With the Easter holidays over and children returned to school, the build up to Easter and all its magnificence can seem a long way away. Life also seems to return to the mundane, but not for Christians, and especially not for those who experience the RCIA process in their parish, for we are in the midst of the post-baptismal Mystagogia.

Just saying the word ‘Mystagogy’, conjures up images of 2000 years of history, history that is recounted in our Sunday scriptures as we work through Acts and hear an unfolding of the mystery that is God.Easter Magnificence

How have we: community and new catholics, deepened our understanding of the paschal mystery, during this post easter period? The Rite [RCIA 234] tells us that we do it together through:

  • Meditating on the Gospel
  • Sharing in the eucharist
  • And doing works of charity

While attending Sunday Mass can accommodate all of the above, the Rite specifically recognises the significance of this time. See RCIA 236 and how ‘the neophytes with the help of their godparents should experience a full and joyful welcome into the community’. This is a time of special joy and in our Gospel (5th Sunday of Easter) we are taught that by the love we show to each other,  everyone will know we are Christ’s disciples (John 13:35)9.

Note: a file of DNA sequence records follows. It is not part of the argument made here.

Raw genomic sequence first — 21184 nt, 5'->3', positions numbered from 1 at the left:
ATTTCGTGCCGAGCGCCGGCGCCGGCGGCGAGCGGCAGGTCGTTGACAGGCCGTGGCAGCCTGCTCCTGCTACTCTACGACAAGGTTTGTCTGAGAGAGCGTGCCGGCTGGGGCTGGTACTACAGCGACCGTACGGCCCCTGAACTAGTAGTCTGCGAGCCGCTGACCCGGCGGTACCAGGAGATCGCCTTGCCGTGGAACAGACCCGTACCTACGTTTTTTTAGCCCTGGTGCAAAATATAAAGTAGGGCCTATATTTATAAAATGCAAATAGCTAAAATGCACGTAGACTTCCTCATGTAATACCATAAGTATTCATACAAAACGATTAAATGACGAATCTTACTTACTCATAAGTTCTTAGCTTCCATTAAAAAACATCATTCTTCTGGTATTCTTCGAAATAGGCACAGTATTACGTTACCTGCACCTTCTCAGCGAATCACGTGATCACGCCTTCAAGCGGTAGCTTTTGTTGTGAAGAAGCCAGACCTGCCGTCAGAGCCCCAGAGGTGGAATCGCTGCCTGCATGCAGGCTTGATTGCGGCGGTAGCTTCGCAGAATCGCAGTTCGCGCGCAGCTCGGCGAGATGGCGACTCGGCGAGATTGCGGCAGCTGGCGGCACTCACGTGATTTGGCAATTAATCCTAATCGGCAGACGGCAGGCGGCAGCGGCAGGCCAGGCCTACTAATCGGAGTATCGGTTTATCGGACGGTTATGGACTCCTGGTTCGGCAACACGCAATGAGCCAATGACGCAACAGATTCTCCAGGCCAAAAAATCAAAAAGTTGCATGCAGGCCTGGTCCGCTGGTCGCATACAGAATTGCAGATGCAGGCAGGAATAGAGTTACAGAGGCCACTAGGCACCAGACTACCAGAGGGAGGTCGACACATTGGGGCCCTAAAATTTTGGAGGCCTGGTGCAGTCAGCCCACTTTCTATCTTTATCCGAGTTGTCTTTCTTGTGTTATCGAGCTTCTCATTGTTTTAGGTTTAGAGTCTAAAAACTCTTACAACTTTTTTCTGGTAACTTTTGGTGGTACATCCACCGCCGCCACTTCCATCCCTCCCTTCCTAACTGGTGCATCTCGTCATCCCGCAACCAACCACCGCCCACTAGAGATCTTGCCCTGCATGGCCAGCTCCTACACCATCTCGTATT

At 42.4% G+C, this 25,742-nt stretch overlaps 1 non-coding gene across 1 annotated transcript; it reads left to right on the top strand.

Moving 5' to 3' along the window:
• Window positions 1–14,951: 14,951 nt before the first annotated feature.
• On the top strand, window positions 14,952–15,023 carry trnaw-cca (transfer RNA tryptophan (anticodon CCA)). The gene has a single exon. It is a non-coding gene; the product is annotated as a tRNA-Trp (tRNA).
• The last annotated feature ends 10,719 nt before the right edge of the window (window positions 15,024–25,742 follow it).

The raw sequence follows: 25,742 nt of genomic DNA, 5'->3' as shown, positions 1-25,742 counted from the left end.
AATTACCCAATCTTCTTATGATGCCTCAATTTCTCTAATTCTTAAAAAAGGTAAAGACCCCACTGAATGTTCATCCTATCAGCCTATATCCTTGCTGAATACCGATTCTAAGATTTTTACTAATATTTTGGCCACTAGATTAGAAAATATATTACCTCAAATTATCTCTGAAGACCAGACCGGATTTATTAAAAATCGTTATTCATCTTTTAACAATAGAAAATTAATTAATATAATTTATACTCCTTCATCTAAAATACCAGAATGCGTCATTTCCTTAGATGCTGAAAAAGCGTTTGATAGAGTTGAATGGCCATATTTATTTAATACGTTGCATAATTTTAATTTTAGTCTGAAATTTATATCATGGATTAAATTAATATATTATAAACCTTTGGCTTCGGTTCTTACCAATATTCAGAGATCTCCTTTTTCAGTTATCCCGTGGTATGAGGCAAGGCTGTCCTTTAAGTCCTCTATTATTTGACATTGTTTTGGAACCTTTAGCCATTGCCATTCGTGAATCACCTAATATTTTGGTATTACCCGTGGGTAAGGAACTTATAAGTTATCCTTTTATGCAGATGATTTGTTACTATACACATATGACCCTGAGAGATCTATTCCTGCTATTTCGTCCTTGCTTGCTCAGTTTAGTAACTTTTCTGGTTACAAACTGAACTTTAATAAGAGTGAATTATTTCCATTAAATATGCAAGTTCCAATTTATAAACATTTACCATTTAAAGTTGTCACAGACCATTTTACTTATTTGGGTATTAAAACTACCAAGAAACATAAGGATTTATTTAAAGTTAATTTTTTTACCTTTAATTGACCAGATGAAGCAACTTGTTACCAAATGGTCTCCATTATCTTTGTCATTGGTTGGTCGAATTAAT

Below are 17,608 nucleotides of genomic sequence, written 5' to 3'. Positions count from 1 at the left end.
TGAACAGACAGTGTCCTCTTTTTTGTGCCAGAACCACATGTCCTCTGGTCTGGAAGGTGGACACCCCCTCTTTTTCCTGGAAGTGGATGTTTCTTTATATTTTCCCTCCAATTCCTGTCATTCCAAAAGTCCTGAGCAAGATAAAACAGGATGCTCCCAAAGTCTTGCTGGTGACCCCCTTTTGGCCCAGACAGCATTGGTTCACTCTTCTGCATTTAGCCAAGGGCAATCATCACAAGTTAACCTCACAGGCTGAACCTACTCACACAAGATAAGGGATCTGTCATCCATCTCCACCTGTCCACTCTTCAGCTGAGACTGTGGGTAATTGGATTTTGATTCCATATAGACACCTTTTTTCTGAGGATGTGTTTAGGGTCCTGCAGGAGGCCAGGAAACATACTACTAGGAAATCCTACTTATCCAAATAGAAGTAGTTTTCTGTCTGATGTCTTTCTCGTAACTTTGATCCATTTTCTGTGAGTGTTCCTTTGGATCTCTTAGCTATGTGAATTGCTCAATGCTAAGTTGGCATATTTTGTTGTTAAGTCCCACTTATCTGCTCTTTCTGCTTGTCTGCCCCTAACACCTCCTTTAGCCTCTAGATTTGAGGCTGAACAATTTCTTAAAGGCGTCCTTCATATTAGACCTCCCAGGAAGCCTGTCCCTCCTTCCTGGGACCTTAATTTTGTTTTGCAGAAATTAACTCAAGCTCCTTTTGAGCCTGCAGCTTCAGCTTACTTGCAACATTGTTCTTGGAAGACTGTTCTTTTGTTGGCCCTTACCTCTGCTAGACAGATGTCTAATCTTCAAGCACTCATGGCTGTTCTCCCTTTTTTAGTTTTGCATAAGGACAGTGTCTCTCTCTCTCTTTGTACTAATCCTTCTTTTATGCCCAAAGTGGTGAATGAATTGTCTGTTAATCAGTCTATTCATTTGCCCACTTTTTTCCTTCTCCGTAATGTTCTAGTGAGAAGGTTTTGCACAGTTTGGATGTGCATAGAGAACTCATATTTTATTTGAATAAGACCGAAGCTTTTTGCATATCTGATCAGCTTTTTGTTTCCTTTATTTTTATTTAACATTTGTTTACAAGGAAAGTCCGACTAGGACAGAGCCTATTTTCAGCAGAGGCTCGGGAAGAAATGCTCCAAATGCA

TIPS

  • Use the Bidding prayers to pray for the new catholics: children and adults;
  • Specifically invite children, their godparents and their families to join in parish events with the adult neophytes;
  • Give all the new catholics the chance to reflect on their experience of the Easter Vigil, and to ask questions;
  • If you haven’t yet introduced them to keeping a spiritual journal, this is a good time;
  • As a team, have a checklist of how your parish provides opportunities for meditating on the Gospel, sharing eucharist and doing works of charity;
  • Let them know what further support will be available as they journey in the extended Mystagogia, to the anniversary of their baptism [RCIA 240].

 

*Rite of Christian Initiation of Adults